If this year’s midterm elections are any clue, the populist surge on which Mr. Trump capitalized two years ago isn’t spreading widely. In fact, when measured by two key indicators of populist and nationalist sentiment—immigration and free trade—it hasn’t spread much at all. For businesses worried that a populist wildfire might, in particular, galvanize broad support for protectionist policies, the picture that has emerged may be something of a relief... Perhaps more surprising, Americans overall actually appear to be growing more likely to see both immigration and free trade as a net plus rather than a net minus for the country.
And in the parts of the country where Mr. Trump’s tough trade rhetoric and his moves to impose tariffs against some foreign trading partners would seem to have the greatest resonance, the old-line industrial states of the Midwest, election trends actually moved against Mr. Trump and the Republicans. Democrats won governor races, Senate races and a majority of the overall vote for House seats in Pennsylvania, Wisconsin and Michigan, all states Mr. Trump carried just two years ago. There were factors other than trade in the mix, of course. Still, the results suggest there are limits to the political potency of the tough-on-trade message even in the Rust Belt.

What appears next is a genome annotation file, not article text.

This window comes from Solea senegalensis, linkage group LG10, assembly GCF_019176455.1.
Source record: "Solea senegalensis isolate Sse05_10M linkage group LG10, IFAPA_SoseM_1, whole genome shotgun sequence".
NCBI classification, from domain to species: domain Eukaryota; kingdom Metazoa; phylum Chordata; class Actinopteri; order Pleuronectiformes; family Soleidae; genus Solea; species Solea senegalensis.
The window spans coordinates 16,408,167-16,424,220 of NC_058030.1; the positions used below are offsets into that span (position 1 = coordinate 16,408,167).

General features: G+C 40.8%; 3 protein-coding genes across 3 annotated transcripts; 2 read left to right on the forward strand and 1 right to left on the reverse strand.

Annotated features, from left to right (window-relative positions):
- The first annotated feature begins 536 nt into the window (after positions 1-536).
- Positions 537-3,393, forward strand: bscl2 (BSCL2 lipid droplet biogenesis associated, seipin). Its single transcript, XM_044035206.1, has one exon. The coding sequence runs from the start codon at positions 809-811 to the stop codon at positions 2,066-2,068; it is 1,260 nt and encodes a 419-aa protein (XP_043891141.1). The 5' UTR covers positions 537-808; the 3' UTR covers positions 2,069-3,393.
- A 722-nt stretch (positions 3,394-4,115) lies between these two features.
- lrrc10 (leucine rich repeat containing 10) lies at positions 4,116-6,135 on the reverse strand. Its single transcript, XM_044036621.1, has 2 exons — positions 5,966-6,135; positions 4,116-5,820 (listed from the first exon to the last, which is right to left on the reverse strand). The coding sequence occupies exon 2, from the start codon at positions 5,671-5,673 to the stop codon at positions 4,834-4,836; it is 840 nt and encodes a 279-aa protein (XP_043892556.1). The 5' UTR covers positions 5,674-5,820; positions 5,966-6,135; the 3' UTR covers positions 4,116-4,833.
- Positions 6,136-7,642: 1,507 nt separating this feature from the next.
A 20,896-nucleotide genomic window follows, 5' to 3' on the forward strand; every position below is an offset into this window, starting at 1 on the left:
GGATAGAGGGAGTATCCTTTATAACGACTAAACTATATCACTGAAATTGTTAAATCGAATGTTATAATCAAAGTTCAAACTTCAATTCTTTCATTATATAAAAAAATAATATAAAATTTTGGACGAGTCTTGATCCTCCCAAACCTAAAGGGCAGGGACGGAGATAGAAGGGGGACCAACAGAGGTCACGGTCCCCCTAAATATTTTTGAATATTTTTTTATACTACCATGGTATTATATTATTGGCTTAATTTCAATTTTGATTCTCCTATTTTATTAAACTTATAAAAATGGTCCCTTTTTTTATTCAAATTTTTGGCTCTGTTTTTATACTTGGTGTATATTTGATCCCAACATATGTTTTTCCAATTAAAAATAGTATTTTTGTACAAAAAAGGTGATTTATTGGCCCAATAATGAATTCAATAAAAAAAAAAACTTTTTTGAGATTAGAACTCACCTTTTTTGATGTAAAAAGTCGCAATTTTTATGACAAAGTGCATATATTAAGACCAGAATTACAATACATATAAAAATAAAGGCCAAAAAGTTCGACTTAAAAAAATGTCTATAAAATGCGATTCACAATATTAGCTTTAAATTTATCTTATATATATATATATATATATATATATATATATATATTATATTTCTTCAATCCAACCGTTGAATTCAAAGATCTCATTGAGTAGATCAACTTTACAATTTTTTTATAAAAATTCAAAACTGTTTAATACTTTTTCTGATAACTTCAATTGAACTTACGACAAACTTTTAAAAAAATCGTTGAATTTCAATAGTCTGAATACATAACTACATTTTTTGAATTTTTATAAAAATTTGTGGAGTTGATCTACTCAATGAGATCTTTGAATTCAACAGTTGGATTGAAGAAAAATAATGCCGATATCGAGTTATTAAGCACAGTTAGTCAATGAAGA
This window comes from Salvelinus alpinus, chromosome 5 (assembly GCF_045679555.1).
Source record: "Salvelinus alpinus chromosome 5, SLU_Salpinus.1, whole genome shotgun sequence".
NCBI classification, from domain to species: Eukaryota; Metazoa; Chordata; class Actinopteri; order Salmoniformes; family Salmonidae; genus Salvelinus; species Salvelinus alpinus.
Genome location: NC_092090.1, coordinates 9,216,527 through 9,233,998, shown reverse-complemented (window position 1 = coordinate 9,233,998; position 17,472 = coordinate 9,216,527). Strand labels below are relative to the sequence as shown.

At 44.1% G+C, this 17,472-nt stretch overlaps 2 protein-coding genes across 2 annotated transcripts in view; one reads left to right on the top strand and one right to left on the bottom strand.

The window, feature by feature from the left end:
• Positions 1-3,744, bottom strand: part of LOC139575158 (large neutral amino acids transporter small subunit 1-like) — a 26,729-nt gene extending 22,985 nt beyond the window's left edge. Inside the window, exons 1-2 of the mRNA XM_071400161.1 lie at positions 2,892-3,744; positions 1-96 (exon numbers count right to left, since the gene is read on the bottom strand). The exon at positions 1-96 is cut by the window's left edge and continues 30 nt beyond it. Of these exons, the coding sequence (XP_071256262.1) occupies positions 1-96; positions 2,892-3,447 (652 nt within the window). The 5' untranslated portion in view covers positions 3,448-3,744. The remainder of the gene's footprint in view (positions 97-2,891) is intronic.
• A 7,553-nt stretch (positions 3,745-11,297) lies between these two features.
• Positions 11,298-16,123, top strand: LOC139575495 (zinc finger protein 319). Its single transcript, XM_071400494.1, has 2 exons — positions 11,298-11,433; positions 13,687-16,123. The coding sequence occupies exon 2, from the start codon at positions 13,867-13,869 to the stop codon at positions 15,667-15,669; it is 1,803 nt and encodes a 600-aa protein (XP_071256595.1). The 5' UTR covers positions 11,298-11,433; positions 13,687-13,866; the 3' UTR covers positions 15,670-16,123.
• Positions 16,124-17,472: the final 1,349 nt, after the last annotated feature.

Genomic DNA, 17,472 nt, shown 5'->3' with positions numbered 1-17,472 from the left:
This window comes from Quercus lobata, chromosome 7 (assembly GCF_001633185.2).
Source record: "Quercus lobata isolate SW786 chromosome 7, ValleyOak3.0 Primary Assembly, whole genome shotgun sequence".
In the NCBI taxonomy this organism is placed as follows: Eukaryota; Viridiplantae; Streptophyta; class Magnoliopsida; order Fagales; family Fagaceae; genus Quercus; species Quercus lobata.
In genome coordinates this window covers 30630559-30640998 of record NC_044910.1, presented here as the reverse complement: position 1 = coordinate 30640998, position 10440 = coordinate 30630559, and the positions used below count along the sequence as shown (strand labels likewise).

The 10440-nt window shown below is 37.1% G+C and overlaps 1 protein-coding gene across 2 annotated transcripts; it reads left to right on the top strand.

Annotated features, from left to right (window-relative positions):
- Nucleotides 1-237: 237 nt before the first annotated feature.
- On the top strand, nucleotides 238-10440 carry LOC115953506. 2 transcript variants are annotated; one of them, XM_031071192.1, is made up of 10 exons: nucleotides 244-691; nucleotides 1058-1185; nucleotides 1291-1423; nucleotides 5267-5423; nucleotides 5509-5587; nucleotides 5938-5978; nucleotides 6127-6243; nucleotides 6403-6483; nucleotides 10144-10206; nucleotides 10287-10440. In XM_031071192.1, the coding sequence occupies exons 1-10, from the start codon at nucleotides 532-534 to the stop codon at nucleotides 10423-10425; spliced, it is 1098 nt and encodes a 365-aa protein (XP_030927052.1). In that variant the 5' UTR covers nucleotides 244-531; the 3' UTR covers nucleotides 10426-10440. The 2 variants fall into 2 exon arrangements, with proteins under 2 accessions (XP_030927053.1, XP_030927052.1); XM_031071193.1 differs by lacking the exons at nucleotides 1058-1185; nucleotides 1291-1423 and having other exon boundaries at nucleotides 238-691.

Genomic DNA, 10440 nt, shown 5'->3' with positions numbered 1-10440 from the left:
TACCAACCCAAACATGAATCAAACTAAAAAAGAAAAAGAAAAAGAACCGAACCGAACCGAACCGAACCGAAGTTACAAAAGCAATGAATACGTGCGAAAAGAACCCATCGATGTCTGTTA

Similarly, few candidates in the country embraced Mr. Trump’s tough message on immigration more fervently than did Arizona Senate candidate Martha McSally and Kansas gubernatorial candidate Kris Kobach. Yet both lost their bids for statewide office, Mr. Kobach in a place where Democrats hadn’t won a governor’s race since 2006.
Overall, though, populist sentiments appear to be bumping up against some powerful counterforces: a growing economy that is spreading benefits more widely than would a struggling economy; significant slices of the country where residents think economic globalization is good and perhaps even necessary for them; and a slice of younger Americans who are more comfortable than their elders with the more diverse face of America produced by immigration.
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